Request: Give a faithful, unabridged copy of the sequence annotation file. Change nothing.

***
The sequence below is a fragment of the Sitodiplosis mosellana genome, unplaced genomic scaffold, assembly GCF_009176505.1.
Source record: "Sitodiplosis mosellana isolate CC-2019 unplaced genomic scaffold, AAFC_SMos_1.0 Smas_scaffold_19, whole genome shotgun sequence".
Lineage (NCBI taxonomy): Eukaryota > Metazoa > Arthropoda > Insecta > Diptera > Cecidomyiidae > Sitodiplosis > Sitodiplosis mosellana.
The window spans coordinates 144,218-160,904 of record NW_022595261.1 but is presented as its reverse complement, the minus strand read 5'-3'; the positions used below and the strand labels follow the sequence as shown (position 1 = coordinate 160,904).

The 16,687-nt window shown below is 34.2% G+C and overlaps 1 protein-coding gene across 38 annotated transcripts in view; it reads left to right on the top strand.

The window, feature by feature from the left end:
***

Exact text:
The sequence below is a fragment of the Sitodiplosis mosellana genome, unplaced genomic scaffold, assembly GCF_009176505.1.
Source record: "Sitodiplosis mosellana isolate CC-2019 unplaced genomic scaffold, AAFC_SMos_1.0 Smas_scaffold_19, whole genome shotgun sequence".
Lineage (NCBI taxonomy): Eukaryota > Metazoa > Arthropoda > Insecta > Diptera > Cecidomyiidae > Sitodiplosis > Sitodiplosis mosellana.
The window spans coordinates 144,218-160,904 of record NW_022595261.1 but is presented as its reverse complement, the minus strand read 5'-3'; the positions used below and the strand labels follow the sequence as shown (position 1 = coordinate 160,904).

The 16,687-nt window shown below is 34.2% G+C and overlaps 1 protein-coding gene across 38 annotated transcripts in view; it reads left to right on the top strand.

The window, feature by feature from the left end: